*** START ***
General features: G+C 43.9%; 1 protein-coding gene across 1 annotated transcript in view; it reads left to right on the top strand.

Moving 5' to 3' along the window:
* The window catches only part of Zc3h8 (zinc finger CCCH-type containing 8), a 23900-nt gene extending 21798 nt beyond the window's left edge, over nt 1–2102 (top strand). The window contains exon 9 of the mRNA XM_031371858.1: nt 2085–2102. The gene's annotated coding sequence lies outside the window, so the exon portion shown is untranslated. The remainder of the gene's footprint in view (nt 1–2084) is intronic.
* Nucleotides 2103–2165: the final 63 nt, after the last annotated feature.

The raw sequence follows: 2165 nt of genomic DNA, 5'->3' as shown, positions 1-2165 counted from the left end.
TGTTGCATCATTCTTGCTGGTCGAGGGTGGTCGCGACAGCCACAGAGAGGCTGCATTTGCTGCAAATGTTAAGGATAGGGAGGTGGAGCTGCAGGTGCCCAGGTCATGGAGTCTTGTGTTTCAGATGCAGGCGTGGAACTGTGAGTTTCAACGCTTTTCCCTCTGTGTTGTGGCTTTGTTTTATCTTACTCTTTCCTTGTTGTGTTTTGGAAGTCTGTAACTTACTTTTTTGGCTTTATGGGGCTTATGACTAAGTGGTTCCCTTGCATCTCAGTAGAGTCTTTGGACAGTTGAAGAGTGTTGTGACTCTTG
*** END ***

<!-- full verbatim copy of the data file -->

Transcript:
General features: G+C 43.9%; 1 protein-coding gene across 1 annotated transcript in view; it reads left to right on the top strand.

Moving 5' to 3' along the window:
* The window catches only part of Zc3h8 (zinc finger CCCH-type containing 8), a 23900-nt gene extending 21798 nt beyond the window's left edge, over nt 1–2102 (top strand). The window contains exon 9 of the mRNA XM_031371858.1: nt 2085–2102. The gene's annotated coding sequence lies outside the window, so the exon portion shown is untranslated. The remainder of the gene's footprint in view (nt 1–2084) is intronic.
* Nucleotides 2103–2165: the final 63 nt, after the last annotated feature.

The raw sequence follows: 2165 nt of genomic DNA, 5'->3' as shown, positions 1-2165 counted from the left end.
TGTTGCATCATTCTTGCTGGTCGAGGGTGGTCGCGACAGCCACAGAGAGGCTGCATTTGCTGCAAATGTTAAGGATAGGGAGGTGGAGCTGCAGGTGCCCAGGTCATGGAGTCTTGTGTTTCAGATGCAGGCGTGGAACTGTGAGTTTCAACGCTTTTCCCTCTGTGTTGTGGCTTTGTTTTATCTTACTCTTTCCTTGTTGTGTTTTGGAAGTCTGTAACTTACTTTTTTGGCTTTATGGGGCTTATGACTAAGTGGTTCCCTTGCATCTCAGTAGAGTCTTTGGACAGTTGAAGAGTGTTGTGACTCTTG